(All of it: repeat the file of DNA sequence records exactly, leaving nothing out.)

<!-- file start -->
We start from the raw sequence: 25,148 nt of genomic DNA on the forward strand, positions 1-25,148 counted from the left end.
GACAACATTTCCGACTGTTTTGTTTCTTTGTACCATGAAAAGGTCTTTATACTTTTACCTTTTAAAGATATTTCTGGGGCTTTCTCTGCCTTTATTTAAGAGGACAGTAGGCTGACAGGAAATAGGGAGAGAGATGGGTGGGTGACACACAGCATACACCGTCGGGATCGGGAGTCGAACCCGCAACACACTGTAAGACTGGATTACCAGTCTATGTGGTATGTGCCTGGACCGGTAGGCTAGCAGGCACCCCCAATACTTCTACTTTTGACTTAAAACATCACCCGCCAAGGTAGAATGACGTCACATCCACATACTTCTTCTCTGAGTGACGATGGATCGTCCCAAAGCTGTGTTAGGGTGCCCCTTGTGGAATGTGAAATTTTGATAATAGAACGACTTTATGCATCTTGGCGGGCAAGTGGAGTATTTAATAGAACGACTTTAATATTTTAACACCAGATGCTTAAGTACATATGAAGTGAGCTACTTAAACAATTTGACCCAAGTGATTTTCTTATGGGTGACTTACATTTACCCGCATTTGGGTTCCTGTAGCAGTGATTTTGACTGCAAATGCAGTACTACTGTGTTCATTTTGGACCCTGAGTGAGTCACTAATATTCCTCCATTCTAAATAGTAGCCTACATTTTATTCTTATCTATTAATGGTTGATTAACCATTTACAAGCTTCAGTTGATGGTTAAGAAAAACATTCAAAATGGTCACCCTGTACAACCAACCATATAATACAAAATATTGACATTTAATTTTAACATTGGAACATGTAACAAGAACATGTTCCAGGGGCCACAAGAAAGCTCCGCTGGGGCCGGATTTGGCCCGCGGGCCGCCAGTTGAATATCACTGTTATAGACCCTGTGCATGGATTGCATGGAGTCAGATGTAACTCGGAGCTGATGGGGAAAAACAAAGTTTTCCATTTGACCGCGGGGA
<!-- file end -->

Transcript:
We start from the raw sequence: 25,148 nt of genomic DNA on the forward strand, positions 1-25,148 counted from the left end.
GACAACATTTCCGACTGTTTTGTTTCTTTGTACCATGAAAAGGTCTTTATACTTTTACCTTTTAAAGATATTTCTGGGGCTTTCTCTGCCTTTATTTAAGAGGACAGTAGGCTGACAGGAAATAGGGAGAGAGATGGGTGGGTGACACACAGCATACACCGTCGGGATCGGGAGTCGAACCCGCAACACACTGTAAGACTGGATTACCAGTCTATGTGGTATGTGCCTGGACCGGTAGGCTAGCAGGCACCCCCAATACTTCTACTTTTGACTTAAAACATCACCCGCCAAGGTAGAATGACGTCACATCCACATACTTCTTCTCTGAGTGACGATGGATCGTCCCAAAGCTGTGTTAGGGTGCCCCTTGTGGAATGTGAAATTTTGATAATAGAACGACTTTATGCATCTTGGCGGGCAAGTGGAGTATTTAATAGAACGACTTTAATATTTTAACACCAGATGCTTAAGTACATATGAAGTGAGCTACTTAAACAATTTGACCCAAGTGATTTTCTTATGGGTGACTTACATTTACCCGCATTTGGGTTCCTGTAGCAGTGATTTTGACTGCAAATGCAGTACTACTGTGTTCATTTTGGACCCTGAGTGAGTCACTAATATTCCTCCATTCTAAATAGTAGCCTACATTTTATTCTTATCTATTAATGGTTGATTAACCATTTACAAGCTTCAGTTGATGGTTAAGAAAAACATTCAAAATGGTCACCCTGTACAACCAACCATATAATACAAAATATTGACATTTAATTTTAACATTGGAACATGTAACAAGAACATGTTCCAGGGGCCACAAGAAAGCTCCGCTGGGGCCGGATTTGGCCCGCGGGCCGCCAGTTGAATATCACTGTTATAGACCCTGTGCATGGATTGCATGGAGTCAGATGTAACTCGGAGCTGATGGGGAAAAACAAAGTTTTCCATTTGACCGCGGGGA